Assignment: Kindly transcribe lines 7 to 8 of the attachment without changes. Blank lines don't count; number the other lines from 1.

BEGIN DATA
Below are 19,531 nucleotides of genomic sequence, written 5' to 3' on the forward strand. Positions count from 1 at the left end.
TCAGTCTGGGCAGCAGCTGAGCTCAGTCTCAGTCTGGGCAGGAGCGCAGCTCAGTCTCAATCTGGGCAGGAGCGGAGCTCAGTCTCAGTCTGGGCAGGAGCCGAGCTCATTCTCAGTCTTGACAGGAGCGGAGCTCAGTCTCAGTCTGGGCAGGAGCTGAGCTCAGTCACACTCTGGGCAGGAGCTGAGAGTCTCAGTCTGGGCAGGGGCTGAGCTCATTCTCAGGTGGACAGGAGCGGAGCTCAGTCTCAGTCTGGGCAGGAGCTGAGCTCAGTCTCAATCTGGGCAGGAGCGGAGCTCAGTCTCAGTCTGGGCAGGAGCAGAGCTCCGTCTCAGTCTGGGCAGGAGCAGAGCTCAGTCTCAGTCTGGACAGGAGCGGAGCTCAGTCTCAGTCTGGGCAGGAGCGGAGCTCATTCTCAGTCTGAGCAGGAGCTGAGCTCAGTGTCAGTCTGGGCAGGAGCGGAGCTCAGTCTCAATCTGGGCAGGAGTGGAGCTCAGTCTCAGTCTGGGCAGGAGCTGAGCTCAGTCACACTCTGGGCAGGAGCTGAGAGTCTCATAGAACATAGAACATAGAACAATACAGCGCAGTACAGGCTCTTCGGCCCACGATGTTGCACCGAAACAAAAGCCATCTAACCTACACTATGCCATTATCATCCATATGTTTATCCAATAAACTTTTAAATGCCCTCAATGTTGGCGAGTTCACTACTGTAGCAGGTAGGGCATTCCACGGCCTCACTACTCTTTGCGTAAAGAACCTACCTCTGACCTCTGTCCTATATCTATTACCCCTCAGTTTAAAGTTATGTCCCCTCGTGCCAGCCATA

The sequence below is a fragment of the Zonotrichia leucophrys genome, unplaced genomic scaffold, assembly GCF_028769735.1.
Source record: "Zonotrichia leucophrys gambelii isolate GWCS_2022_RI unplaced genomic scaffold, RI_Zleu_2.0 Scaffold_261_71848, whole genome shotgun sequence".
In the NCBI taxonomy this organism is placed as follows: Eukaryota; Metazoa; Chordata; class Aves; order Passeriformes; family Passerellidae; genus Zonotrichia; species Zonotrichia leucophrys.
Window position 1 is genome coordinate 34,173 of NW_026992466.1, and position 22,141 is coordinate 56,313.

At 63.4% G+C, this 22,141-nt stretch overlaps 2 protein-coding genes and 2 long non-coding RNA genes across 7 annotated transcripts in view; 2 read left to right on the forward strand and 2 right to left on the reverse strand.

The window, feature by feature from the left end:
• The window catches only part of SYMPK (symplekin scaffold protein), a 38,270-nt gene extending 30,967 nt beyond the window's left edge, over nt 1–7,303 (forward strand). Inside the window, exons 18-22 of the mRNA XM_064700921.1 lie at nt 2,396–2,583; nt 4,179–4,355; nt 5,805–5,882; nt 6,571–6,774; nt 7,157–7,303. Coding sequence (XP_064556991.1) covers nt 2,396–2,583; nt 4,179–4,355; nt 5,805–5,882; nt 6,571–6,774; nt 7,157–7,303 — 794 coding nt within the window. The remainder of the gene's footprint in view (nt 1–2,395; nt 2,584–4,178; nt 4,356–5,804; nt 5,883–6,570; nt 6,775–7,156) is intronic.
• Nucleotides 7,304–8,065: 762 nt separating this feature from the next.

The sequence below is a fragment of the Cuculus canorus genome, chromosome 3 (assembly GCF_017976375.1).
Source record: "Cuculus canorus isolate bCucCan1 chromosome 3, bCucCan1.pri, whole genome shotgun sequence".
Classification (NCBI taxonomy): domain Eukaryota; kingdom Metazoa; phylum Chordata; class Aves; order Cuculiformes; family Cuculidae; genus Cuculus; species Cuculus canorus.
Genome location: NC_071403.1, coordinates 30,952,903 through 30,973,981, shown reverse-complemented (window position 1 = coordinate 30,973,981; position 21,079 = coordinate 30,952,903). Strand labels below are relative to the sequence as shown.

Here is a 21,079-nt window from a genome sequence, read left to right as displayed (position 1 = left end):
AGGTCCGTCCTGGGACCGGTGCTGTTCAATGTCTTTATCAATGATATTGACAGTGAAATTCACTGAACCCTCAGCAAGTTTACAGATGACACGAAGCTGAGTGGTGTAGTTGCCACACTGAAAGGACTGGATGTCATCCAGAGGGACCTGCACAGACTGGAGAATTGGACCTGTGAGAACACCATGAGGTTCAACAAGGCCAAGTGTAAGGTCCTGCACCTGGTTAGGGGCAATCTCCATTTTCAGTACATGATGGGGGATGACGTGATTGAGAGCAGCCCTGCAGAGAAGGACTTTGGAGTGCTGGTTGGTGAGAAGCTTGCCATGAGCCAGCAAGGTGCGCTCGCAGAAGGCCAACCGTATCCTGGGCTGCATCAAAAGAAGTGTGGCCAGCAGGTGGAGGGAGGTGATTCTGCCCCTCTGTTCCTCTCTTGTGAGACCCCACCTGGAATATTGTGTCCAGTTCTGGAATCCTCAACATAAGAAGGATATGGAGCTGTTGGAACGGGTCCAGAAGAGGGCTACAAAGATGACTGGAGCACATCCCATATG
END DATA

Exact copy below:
At 63.4% G+C, this 22,141-nt stretch overlaps 2 protein-coding genes and 2 long non-coding RNA genes across 7 annotated transcripts in view; 2 read left to right on the forward strand and 2 right to left on the reverse strand.

The window, feature by feature from the left end: